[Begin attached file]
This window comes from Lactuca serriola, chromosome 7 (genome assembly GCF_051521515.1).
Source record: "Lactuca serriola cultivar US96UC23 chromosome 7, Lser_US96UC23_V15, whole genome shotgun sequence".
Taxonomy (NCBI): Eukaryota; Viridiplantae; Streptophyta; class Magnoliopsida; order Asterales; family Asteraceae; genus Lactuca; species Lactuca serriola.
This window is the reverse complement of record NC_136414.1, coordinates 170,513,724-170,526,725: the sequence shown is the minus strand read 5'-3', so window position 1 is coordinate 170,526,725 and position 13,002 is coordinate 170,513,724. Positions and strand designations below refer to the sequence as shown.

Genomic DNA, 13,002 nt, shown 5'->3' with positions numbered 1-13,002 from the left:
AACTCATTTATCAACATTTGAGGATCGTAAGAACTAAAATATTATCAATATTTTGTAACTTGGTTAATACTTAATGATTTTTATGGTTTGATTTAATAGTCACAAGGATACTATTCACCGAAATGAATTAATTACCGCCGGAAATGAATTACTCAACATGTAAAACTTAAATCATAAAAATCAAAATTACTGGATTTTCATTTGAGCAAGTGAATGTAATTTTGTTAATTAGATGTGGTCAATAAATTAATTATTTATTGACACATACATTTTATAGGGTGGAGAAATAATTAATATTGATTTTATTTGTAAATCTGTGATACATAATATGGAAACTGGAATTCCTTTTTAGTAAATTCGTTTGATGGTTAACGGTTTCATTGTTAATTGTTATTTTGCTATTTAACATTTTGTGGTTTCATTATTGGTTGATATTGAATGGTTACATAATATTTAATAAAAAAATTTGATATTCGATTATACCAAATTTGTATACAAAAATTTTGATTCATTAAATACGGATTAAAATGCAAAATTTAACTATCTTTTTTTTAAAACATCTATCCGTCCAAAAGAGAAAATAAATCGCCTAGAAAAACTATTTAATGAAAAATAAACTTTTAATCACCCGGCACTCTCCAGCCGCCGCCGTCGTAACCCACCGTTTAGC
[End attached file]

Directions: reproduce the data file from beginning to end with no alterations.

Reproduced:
This window comes from Lactuca serriola, chromosome 7 (genome assembly GCF_051521515.1).
Source record: "Lactuca serriola cultivar US96UC23 chromosome 7, Lser_US96UC23_V15, whole genome shotgun sequence".
Taxonomy (NCBI): Eukaryota; Viridiplantae; Streptophyta; class Magnoliopsida; order Asterales; family Asteraceae; genus Lactuca; species Lactuca serriola.
This window is the reverse complement of record NC_136414.1, coordinates 170,513,724-170,526,725: the sequence shown is the minus strand read 5'-3', so window position 1 is coordinate 170,526,725 and position 13,002 is coordinate 170,513,724. Positions and strand designations below refer to the sequence as shown.

Genomic DNA, 13,002 nt, shown 5'->3' with positions numbered 1-13,002 from the left:
AACTCATTTATCAACATTTGAGGATCGTAAGAACTAAAATATTATCAATATTTTGTAACTTGGTTAATACTTAATGATTTTTATGGTTTGATTTAATAGTCACAAGGATACTATTCACCGAAATGAATTAATTACCGCCGGAAATGAATTACTCAACATGTAAAACTTAAATCATAAAAATCAAAATTACTGGATTTTCATTTGAGCAAGTGAATGTAATTTTGTTAATTAGATGTGGTCAATAAATTAATTATTTATTGACACATACATTTTATAGGGTGGAGAAATAATTAATATTGATTTTATTTGTAAATCTGTGATACATAATATGGAAACTGGAATTCCTTTTTAGTAAATTCGTTTGATGGTTAACGGTTTCATTGTTAATTGTTATTTTGCTATTTAACATTTTGTGGTTTCATTATTGGTTGATATTGAATGGTTACATAATATTTAATAAAAAAATTTGATATTCGATTATACCAAATTTGTATACAAAAATTTTGATTCATTAAATACGGATTAAAATGCAAAATTTAACTATCTTTTTTTTAAAACATCTATCCGTCCAAAAGAGAAAATAAATCGCCTAGAAAAACTATTTAATGAAAAATAAACTTTTAATCACCCGGCACTCTCCAGCCGCCGCCGTCGTAACCCACCGTTTAGC